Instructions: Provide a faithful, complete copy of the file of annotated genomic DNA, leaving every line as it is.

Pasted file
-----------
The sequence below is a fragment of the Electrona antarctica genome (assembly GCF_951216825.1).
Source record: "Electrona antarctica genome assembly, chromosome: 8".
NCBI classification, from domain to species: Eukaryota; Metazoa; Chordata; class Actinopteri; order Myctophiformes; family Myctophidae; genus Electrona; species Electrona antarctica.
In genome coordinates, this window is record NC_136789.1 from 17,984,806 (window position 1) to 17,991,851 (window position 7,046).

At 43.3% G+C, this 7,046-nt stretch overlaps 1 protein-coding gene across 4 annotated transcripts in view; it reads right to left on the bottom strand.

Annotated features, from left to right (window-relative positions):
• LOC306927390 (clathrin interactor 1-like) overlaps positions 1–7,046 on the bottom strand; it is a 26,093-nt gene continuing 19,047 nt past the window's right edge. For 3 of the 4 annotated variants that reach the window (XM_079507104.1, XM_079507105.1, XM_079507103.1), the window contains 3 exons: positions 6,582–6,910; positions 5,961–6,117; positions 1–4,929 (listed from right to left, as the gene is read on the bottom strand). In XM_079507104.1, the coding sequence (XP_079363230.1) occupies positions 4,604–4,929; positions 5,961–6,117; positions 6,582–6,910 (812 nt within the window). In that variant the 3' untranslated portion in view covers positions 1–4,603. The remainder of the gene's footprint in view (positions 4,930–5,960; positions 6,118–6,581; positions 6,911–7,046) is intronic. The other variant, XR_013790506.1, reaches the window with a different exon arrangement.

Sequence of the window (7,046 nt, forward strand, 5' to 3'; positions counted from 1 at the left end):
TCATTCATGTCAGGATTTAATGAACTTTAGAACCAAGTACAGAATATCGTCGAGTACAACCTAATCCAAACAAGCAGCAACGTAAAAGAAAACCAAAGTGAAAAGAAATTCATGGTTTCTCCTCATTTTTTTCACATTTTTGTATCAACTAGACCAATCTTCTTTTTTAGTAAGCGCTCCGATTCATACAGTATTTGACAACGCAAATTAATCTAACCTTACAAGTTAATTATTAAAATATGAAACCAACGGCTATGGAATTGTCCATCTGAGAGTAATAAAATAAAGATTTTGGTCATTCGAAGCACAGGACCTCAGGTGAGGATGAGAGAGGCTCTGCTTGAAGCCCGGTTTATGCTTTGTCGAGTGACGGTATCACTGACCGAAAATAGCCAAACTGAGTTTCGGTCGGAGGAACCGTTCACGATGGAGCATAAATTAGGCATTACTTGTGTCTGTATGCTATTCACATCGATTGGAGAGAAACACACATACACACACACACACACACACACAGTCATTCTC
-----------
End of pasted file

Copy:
The sequence below is a fragment of the Electrona antarctica genome (assembly GCF_951216825.1).
Source record: "Electrona antarctica genome assembly, chromosome: 8".
NCBI classification, from domain to species: Eukaryota; Metazoa; Chordata; class Actinopteri; order Myctophiformes; family Myctophidae; genus Electrona; species Electrona antarctica.
In genome coordinates, this window is record NC_136789.1 from 17,984,806 (window position 1) to 17,991,851 (window position 7,046).

At 43.3% G+C, this 7,046-nt stretch overlaps 1 protein-coding gene across 4 annotated transcripts in view; it reads right to left on the bottom strand.

Annotated features, from left to right (window-relative positions):
• LOC306927390 (clathrin interactor 1-like) overlaps positions 1–7,046 on the bottom strand; it is a 26,093-nt gene continuing 19,047 nt past the window's right edge. For 3 of the 4 annotated variants that reach the window (XM_079507104.1, XM_079507105.1, XM_079507103.1), the window contains 3 exons: positions 6,582–6,910; positions 5,961–6,117; positions 1–4,929 (listed from right to left, as the gene is read on the bottom strand). In XM_079507104.1, the coding sequence (XP_079363230.1) occupies positions 4,604–4,929; positions 5,961–6,117; positions 6,582–6,910 (812 nt within the window). In that variant the 3' untranslated portion in view covers positions 1–4,603. The remainder of the gene's footprint in view (positions 4,930–5,960; positions 6,118–6,581; positions 6,911–7,046) is intronic. The other variant, XR_013790506.1, reaches the window with a different exon arrangement.

Sequence of the window (7,046 nt, forward strand, 5' to 3'; positions counted from 1 at the left end):
TCATTCATGTCAGGATTTAATGAACTTTAGAACCAAGTACAGAATATCGTCGAGTACAACCTAATCCAAACAAGCAGCAACGTAAAAGAAAACCAAAGTGAAAAGAAATTCATGGTTTCTCCTCATTTTTTTCACATTTTTGTATCAACTAGACCAATCTTCTTTTTTAGTAAGCGCTCCGATTCATACAGTATTTGACAACGCAAATTAATCTAACCTTACAAGTTAATTATTAAAATATGAAACCAACGGCTATGGAATTGTCCATCTGAGAGTAATAAAATAAAGATTTTGGTCATTCGAAGCACAGGACCTCAGGTGAGGATGAGAGAGGCTCTGCTTGAAGCCCGGTTTATGCTTTGTCGAGTGACGGTATCACTGACCGAAAATAGCCAAACTGAGTTTCGGTCGGAGGAACCGTTCACGATGGAGCATAAATTAGGCATTACTTGTGTCTGTATGCTATTCACATCGATTGGAGAGAAACACACATACACACACACACACACACACACAGTCATTCTC